Biographies of the participating artists

Astronauta Pinguim | © Ramiro Pissetti

Astronauta Pinguim | © Ramiro Pissetti

Fabrício Carvalho had to travel the furthest to get to Lifelines. After working in various bands in his southern Brazilian hometown of Porto Alegre, in 2000 he began experimenting under the name of Astronauta Pinguim with an equipment pool of historic synthesizers. The pulsating West German machine music of the 1970s is unmistakably his guiding light. His latest album is even called “Zeitgeist/Propaganda.” He recorded the 7 inch vinyl “Automatic/Here She Comes, There She Goes” with the Silver Apples singer Simeon Coxe III. At the same time, Astronauta Pinguim is a researcher in the field of early Electronica: he presents his findings and interviews in a blog and the weekly Oscillations Radio Show broadcast in Brazil and Portugal.

Carolin Brandl | © Tobias Bartl

Carolin Brandl | © Tobias Bartl

Carolin Brandl, originally from the field of dance, now works in film. Her works, associated with the documentary genre, are also shown in an art context. For her film and artistic work Brandl received an annual art award endowed by the German stock exchange. Alongside her projects as film director, she has worked on a regular basis on artistic collaborations with choreographers and (electronic) musicians for several years. “Unfinished Portrait of Roedelius Today” is her third joint project with Hanno Leichtmann. At HKW Carolin Brandl is showing a conceptual video in which she, like Leichtmann, uses loops and refers to Roedelius’s song titles. The film work oscillates between text and image, producing ever-new references to Leichtmann’s sound installation and the work of Roedelius.

Caramusa | © Pascal Dolemiuex

Caramusa | © Pascal Dolemiuex

To preserve traditional Corsican music from oblivion, in 1984 the brothers Jean-Jacques and Christian Andreani founded the research organization E Cetera and the ensemble Caramusa. The Andreanis traveled the island, learned the traditional melodies and how to play the traditional instruments. The band’s name refers to one of them: the Corsican bagpipes. In addition, they use pipes and flutes (pirula or pifana), percussion, mouth harp, the urganettu, a polyphonic accordion, and the cetera, a 16-stringed zither. Along with voices they produce a rough, polyphonic sound, which Caramusa have played at numerous festivals and released on four CDs.

Chor der Kulturen der Welt

Chor der Kulturen der Welt

Founded in 2007, the Chor der Kulturen der Welt is a polyphonic multipurpose tool whose members interpret pop songs, traditional and contemporary compositions on either side of the tempered tone system under the direction of Barbara Morgenstern and Phillipp Neumann. In 2007, they performed with Harmonia at their legendary Reunion at HKW. For Lifelines, they are rehearsing to premier a cantata composed by Hans-Joachim Roedelius’ ancestor Johann Christoph.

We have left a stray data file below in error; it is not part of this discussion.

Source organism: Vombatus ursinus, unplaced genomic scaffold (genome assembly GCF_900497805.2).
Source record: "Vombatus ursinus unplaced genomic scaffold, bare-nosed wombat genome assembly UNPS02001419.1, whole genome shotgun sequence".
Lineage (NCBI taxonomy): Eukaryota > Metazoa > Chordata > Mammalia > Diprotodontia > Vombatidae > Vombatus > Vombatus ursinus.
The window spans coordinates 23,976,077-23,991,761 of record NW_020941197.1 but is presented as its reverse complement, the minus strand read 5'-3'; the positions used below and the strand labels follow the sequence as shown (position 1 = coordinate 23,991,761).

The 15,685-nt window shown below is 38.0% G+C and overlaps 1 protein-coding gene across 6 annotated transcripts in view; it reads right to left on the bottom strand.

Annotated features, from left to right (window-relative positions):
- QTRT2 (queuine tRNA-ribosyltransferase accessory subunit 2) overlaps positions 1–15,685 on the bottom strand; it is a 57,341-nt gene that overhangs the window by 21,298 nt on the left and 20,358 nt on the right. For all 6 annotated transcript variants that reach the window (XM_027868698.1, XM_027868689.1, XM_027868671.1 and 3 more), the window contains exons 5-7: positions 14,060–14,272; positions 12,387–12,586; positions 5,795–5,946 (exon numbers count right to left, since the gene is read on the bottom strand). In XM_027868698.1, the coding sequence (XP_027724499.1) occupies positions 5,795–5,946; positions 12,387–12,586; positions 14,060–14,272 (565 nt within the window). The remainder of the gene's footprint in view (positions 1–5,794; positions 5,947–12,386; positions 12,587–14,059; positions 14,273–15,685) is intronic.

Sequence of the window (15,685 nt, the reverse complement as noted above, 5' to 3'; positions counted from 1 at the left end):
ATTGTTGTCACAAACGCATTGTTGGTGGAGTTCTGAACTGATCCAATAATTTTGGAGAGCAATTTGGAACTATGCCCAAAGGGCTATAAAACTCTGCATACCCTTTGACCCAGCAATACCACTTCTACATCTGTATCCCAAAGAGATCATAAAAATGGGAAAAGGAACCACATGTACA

Christopher Chaplin | © C. Chaplin

Christopher Chaplin | © C. Chaplin

Among his most unlikely and yet typical collaborations is Hans-Joachim Roedelius’s encounter with Charlie Chaplin’s youngest son Christopher Chaplin. After initially following in his famous father’s footsteps in the acting profession, for several years Chaplin has also worked as a pianist and composer. Fabrique Records issued “Seven Echoes” in 2010, an electro-acoustic collaboration with the Viennese sound artist Thomas Pötz aka Kava. Then in Vienna, Roedelius and Chaplin came together for the first time at a concert at Gugging psychiatric clinic. This was followed by Chaplin’s remix of Roedelius’ contribution to the BBC series Late Night Junction, joint appearances and the album “King of Hearts.”

Lloyd Cole | © Kim Frank

Lloyd Cole | © Kim Frank

Singer-songwriter Lloyd Cole began his career as the front man of the Commotions, a band navigating between blue-eyed soul, folk and pop that had a short but stormy career. Cole then worked solo and with the even more short-lived U.S. band The Negatives until the Hamburg label Tapete Records honored him with an extensive retrospective. In 2001, Cole trod electronic pathways with his album “Plastic Wood,” from which Roedelius created spontaneous and unsolicited remixes. The two continued their collaboration on the 2013 album “Selected Studies Vol. 1” on the Bureau B label. As the numbering suggests, their alliance is far from over and will be tested live at HKW.

Brian Eno | © Mary Evers

Brian Eno | © Mary Evers

The name Brian Eno stands like no other for the development and definition of what is known as “Ambient:” liquefied sounds following in the footsteps of Erik Satie, which replace the soothing background noise of nature in the technologized noosphere. The former Roxy Music keyboardist has long left his mark going beyond the borders of music into popular culture, establishing both gender- and pitch-bending in pop music and exploring new territories in many interdisciplinary fields like Zen Buddhism, music theory, audiovisual art and software development. His visits to Moebius & Roedelius in Weserbergland are now considered a formative station on his winding pathway.